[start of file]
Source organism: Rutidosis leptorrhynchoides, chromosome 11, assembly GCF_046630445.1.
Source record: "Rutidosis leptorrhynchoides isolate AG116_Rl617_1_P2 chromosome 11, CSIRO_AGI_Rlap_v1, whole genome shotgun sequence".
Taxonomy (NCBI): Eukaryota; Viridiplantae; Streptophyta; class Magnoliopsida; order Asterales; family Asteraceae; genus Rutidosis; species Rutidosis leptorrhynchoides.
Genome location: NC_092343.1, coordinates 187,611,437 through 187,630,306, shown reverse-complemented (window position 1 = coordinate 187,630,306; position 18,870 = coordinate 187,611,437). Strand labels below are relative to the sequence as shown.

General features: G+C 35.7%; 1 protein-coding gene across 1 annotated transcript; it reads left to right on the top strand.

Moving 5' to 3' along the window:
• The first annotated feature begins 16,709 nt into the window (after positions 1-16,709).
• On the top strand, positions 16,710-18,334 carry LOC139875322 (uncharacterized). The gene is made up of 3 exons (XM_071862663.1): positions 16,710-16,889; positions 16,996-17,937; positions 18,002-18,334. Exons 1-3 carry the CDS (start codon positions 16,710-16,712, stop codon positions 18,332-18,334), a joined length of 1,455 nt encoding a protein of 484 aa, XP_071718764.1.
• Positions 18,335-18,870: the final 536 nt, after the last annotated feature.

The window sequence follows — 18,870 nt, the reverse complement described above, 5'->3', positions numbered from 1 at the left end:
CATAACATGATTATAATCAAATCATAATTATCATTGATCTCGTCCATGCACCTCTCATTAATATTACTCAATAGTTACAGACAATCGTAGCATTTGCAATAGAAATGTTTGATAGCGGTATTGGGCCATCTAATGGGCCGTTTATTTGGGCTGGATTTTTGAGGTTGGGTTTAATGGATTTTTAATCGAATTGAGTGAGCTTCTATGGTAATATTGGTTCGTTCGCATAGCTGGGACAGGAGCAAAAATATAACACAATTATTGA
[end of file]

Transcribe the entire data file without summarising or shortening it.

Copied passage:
Source organism: Rutidosis leptorrhynchoides, chromosome 11, assembly GCF_046630445.1.
Source record: "Rutidosis leptorrhynchoides isolate AG116_Rl617_1_P2 chromosome 11, CSIRO_AGI_Rlap_v1, whole genome shotgun sequence".
Taxonomy (NCBI): Eukaryota; Viridiplantae; Streptophyta; class Magnoliopsida; order Asterales; family Asteraceae; genus Rutidosis; species Rutidosis leptorrhynchoides.
Genome location: NC_092343.1, coordinates 187,611,437 through 187,630,306, shown reverse-complemented (window position 1 = coordinate 187,630,306; position 18,870 = coordinate 187,611,437). Strand labels below are relative to the sequence as shown.

General features: G+C 35.7%; 1 protein-coding gene across 1 annotated transcript; it reads left to right on the top strand.

Moving 5' to 3' along the window:
• The first annotated feature begins 16,709 nt into the window (after positions 1-16,709).
• On the top strand, positions 16,710-18,334 carry LOC139875322 (uncharacterized). The gene is made up of 3 exons (XM_071862663.1): positions 16,710-16,889; positions 16,996-17,937; positions 18,002-18,334. Exons 1-3 carry the CDS (start codon positions 16,710-16,712, stop codon positions 18,332-18,334), a joined length of 1,455 nt encoding a protein of 484 aa, XP_071718764.1.
• Positions 18,335-18,870: the final 536 nt, after the last annotated feature.

The window sequence follows — 18,870 nt, the reverse complement described above, 5'->3', positions numbered from 1 at the left end:
CATAACATGATTATAATCAAATCATAATTATCATTGATCTCGTCCATGCACCTCTCATTAATATTACTCAATAGTTACAGACAATCGTAGCATTTGCAATAGAAATGTTTGATAGCGGTATTGGGCCATCTAATGGGCCGTTTATTTGGGCTGGATTTTTGAGGTTGGGTTTAATGGATTTTTAATCGAATTGAGTGAGCTTCTATGGTAATATTGGTTCGTTCGCATAGCTGGGACAGGAGCAAAAATATAACACAATTATTGA